The New DNB still has the good, the bad and the ugly, but women and crime victims are better represented than before, says Huw Richards.
Dr Hawley Harvey Crippen, Florence Maybrick, Neville Heath, Jack the Ripper. Not the stock-list for Madame Tussaud's Chamber of Horrors, but just a few of the subjects for another institution reflecting national life - the New Dictionary of National Biography , due for publication in 2004.
This is a total revision of the DNB , which was first published in 1901 and then supplemented by decennial volumes of the past decade's distinguished dead. It will include 12,000 new entries - of whom 3,000 will be women, doubling their previous representation. None of the 38,000 existing subjects will be thrown out, but each entry is being updated, and sometimes totally rewritten.
Also revised is an approach billed as recently as 1986 as "reflecting the aspirations and achievements of the British nation" - and doing it largely through public lives, such as politicians and civil servants. Aspirations, achievements and public life still matter, but Brian Harrison, who became editor two years ago after the sudden death of Colin Matthew, says: "People will also get in because events in their lives had a resonance, entered folklore, led to a change in the law or became culturally significant."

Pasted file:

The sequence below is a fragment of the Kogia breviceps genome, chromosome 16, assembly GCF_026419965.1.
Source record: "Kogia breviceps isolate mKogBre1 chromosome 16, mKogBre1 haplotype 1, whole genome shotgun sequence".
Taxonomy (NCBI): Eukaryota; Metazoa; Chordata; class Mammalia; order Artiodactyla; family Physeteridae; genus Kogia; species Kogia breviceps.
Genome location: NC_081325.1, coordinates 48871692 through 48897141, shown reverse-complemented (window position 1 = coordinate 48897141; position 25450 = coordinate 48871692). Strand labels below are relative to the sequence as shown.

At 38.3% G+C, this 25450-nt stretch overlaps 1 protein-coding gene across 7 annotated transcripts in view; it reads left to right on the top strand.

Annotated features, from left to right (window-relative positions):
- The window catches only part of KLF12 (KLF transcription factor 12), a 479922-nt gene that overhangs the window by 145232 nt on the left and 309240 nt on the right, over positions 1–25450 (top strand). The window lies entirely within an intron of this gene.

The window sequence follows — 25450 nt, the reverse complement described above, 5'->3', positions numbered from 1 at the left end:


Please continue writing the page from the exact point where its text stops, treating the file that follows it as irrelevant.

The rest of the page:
This reverses DNB trends, but Harrison argues that it returns to the liberal, inclusive spirit of its founder, Leslie Stephen. It continues a shift away from po-faced reverence of the elite started in the 1960s by editor Bill Williamson - "a conservative, but one who wished to move with the more libertarian spirit of the times" - and by the biographies of Michael Holroyd. "After his biography of Lytton Strachey, there was a shift towards telling the whole story, warts and all," Harrison says.